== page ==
I admittedly have no idea to set up a connection to a satellite, but this story seems like there were security failures at several levels.
According to the report, the satellites were accessed via a ground control station, which is how the attackers potentially got in.
The Landsat-7 and Terra AM-1 satellites utilize the commercially operated Svalbard Satellite Station in Spitsbergen, Norway that “routinely relies on the Internet for data access and file transfers,” says the commission, quoting a NASA report.
If I were designing a system to communicate with an expensive and sensitive piece of equipment, routine access to the Internet would not be part of the spec. There should be a ground control system that only connects to the satellite. That system would be under tight physical security to ensure only authorized satellite operators had access.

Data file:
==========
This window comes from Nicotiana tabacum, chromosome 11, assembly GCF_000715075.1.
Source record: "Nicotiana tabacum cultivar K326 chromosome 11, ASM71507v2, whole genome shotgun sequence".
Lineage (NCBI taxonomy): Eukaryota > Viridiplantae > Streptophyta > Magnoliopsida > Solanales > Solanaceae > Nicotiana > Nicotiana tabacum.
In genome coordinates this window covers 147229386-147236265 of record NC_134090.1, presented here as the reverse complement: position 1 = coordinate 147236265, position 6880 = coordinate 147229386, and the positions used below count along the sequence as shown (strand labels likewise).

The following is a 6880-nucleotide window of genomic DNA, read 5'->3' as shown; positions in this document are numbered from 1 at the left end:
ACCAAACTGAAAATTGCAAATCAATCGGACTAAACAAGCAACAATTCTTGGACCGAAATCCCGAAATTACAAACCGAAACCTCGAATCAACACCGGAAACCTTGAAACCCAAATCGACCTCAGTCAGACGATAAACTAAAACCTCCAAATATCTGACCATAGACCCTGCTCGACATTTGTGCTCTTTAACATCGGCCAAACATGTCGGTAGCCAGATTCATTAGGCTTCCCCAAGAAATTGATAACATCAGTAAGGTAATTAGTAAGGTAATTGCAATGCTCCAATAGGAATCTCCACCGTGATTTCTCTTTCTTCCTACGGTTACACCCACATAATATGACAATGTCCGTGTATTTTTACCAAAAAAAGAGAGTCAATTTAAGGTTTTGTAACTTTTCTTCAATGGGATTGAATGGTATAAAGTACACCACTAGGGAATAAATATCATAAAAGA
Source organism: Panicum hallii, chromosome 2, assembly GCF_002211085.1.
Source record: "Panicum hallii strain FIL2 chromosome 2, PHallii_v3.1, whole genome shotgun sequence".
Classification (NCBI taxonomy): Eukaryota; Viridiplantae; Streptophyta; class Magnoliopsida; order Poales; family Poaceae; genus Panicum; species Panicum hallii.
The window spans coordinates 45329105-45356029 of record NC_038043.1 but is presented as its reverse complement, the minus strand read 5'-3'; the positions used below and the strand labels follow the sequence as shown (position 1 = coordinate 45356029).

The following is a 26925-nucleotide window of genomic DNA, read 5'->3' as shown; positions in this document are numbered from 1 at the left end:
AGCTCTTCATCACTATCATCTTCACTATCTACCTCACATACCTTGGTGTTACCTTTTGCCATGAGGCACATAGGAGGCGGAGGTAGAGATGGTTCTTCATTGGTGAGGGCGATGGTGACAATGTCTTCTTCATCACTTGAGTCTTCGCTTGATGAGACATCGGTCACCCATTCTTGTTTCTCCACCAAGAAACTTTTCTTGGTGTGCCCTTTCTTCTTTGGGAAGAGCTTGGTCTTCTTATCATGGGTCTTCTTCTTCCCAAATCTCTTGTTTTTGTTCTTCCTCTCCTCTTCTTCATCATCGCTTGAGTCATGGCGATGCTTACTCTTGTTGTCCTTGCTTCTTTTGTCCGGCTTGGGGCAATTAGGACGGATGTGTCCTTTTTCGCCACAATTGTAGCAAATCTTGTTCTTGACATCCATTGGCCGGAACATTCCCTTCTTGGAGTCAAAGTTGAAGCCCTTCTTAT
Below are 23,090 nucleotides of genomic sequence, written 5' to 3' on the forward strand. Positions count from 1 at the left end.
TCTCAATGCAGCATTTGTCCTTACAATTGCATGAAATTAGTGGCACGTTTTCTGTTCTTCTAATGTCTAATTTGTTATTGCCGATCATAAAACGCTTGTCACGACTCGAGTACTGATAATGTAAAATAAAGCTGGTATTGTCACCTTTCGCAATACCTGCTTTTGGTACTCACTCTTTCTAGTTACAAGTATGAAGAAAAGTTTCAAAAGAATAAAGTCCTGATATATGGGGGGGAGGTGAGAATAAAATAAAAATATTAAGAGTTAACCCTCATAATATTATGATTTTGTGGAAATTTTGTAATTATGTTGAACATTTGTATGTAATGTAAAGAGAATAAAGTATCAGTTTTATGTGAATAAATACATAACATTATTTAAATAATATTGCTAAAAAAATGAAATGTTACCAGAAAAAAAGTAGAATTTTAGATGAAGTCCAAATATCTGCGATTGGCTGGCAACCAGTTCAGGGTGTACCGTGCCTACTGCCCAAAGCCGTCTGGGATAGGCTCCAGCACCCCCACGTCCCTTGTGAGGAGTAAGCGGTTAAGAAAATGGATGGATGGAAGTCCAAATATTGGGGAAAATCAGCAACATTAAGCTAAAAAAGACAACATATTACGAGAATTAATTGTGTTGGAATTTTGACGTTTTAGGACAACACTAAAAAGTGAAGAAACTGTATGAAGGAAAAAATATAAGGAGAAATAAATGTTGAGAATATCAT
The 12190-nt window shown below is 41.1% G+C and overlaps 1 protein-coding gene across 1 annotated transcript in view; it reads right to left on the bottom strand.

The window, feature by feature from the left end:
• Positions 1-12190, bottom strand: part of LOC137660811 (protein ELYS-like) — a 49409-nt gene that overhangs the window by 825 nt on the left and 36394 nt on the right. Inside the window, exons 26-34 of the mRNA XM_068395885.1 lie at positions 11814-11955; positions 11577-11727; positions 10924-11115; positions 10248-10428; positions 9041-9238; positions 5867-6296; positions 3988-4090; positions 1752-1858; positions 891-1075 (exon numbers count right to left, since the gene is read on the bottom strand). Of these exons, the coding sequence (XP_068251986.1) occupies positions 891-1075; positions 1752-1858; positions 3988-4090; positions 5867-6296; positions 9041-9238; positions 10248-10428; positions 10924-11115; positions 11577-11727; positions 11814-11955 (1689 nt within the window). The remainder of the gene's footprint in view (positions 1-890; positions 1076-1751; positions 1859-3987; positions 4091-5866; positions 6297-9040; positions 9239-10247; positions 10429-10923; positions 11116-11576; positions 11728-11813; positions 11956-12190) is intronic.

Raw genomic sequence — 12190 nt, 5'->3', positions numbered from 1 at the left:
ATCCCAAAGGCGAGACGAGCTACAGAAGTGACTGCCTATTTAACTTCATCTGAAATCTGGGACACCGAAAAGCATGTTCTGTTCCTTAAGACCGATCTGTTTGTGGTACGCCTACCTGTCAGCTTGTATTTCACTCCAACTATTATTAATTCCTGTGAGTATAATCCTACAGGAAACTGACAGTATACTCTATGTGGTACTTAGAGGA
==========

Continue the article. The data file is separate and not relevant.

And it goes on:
If that ground control system needs any new data, or needs satellite data transferred off, it would be ideally be done through removable media (burn to DVD, external HDD). If that will not work for whatever reason, the ground control system could be networked to another system. Access would have to go through a well configured firewall and require strong, two-factor authentication.
Making a system “hacker-proof” is not a realistic goal. Anything can be hacked if someone has the resources and determination to gain access. The best we can do is set up enough checks and safe-guards to make it not worthwhile to keep trying.
In this case, it clearly wasn’t enough to dissuade the attackers.